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Another bluesy folk song is How of the Rising Sun. It adds the 2nd scale degree (in minor) ti to the minor pentatonic. And it borrows the seventh scale degree from the A major scale (G#) at the end of the song. Its as if the second to last measure is in the key of A major, instead of a minor. When the solfeggio syllable sol is sharped, it becomes si.

Heres a cool rhythm to try for the left hand. Its one, two-and, three (remember to swing the eighth notes).

ETC.

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Lets make house of the rising sun a little bluesier by adding that passing tone between re and mi.

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Understanding chord tone relationships in the blues


The concept of key in music is a fluid thing. For example, weve looked at the blues in the key of A major and A minor, and the pitches function very similarly between the two, but there are distinct differences that can either be exploited to take the music in different directions, or simply used as flavor.

Here we are in the key of Am but we use G7, the V (five) chord in the key of C.

This time, while still in the key of Am, we use E7, the V chord in the key of A.

Heres the G7 chord again, this time approached from the chord a half-step above it, Ab7

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Now heres the V chord in the key of A (E7) approached from a half-step above by the F7 chord.

The flat six chord is especially well-suited to the blues because the third of the chord is the root of the key (A) and the seventh of the chord is the flat fifth of the key (a very exciting part of the blues scale). Look at the first chord, F7. This is the flat sixth chord in the key of A (or Am). The third of the chord, the middle note in the left hand is the root of the key.

One the next page, the first example uses simply the tonal center of the key (A) and the Am and F7 chords in the left hand. The common tone between the two chords makes the move from the one chord to the flat six chord particularly exciting. (The little black dots in the left hand are staccato markings, they mean to play each note very short, as if there were rests between the notes).

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You can also play with the change between the fifth of Am chord and the flat fifth (which is the seventh of the F7 chord).

The next example is a classic blues clich. Notice how it moves from the fifth down through the flat fifth to the third of an A chord.

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The fifth of the one chord is often used as a lead-in note for phrase (the note E in the key of Am).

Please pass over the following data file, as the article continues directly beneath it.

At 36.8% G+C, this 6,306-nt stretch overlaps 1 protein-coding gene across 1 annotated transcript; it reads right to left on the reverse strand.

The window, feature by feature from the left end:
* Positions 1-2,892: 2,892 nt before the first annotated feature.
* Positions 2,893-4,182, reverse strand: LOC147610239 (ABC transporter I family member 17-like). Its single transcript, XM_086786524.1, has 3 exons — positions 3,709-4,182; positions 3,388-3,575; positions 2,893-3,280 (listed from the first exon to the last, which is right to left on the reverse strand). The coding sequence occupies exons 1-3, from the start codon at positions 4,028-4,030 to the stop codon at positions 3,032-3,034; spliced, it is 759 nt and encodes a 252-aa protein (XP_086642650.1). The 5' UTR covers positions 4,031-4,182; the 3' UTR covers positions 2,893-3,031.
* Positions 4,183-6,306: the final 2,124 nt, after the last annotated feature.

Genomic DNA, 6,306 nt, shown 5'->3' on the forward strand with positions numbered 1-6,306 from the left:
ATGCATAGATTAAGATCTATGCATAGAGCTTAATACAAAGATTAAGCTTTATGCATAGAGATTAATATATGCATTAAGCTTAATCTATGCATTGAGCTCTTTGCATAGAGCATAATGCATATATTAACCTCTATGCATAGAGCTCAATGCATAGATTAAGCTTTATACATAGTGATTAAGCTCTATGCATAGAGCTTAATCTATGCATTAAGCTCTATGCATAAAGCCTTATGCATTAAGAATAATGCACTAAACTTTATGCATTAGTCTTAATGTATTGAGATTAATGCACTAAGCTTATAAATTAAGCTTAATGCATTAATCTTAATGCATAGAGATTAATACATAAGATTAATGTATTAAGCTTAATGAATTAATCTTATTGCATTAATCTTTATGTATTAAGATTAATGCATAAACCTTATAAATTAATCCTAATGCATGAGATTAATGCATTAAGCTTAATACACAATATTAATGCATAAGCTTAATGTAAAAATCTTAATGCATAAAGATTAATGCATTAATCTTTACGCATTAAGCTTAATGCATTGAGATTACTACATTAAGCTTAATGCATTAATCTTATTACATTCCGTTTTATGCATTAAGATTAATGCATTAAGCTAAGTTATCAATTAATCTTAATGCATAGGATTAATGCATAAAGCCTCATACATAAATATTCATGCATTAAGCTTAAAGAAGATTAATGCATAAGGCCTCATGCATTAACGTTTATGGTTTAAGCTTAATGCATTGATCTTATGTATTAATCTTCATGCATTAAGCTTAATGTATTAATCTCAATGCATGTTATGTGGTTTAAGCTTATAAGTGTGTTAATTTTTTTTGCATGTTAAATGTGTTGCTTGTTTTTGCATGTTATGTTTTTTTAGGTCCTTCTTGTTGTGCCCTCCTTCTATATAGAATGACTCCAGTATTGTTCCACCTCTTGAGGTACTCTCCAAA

Of course, this sort of thing has been very common in western music and for hundreds of years. For example the classic interval between the first and second notes in Here comes the bride is the fifth of the key up to the first of the key. Or in the following melody that moves between the root of the key and the fifth.

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Just for fun. Eine kleine Nachtmusic with stride in the left hand. (pronounced eye nuh klein nuh nah-kt moo-ZEEK. To sound particularly authentic the k in nacht, while still a Germanic throat clearing sound, should be airy, not heavy and dark)

Left hand stride is a great skill to practice. It can be maddeningly hard on your brain at first as hard as squatting for the first time at the gym. But if you just slowly start to experience stride technique, it will sink in. Dont try to rush it, or force it into your brain. There are part of your brain that literally need to slowly develop. The muscle memory for stride takes repetition over time. You cannot rush it, though Im sure, if youre ambitious you will try!

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The flat seventh scale degree

Flat seventh in the Am scale

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In the last measure, a rich, discordant sound is greated by mixing the Am scale (which contains the note G) with the V chord form the key of A (the E7 chord, which contains the note G#). This creates a E7 sharp nine chord. The sharp nine is actually the minor 3rd of the chord. So this E7 chord has both the major and minor thirds above the root of the chord E (G and G#).

The flat seventh


The flat seventh is a major tool in the arsenal of blues-influences rock n roll composers. The examples are endless, here are three: Daytripper by the Beatles opening guitar riff Come together by the Beatles the base line. Cocaine by Eric Clapton the main riff

Heres an example of the kind of riff that uses the root and the flat seventh. (A and G in the key of A)

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In the previous melody you saw the flat seventh scale degree along with the root of the key. Often, the flat seventh can play off the fifth of the key instead.

Heres the same melody simplified (written without the octave doubling or left hand).

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Now try this melody with a 1950s style walking bass. This is much easier than the stride in the last example!

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The Third Scale Degree


In the blues, the minor third scale degree will become the seventh of the four chord. You can plan your melodies to play with the different sounds of melodies that treat this note either as the third scale degree or as the seventh of the four chord.

Here the note C (do) is both the third scale degree in the A minor scale, and the seventh of the four chord (D7).

For an example of how you can use emphasize the fact that its the seventh of D7, instead of the third scale degree in Am, you could use a sequence: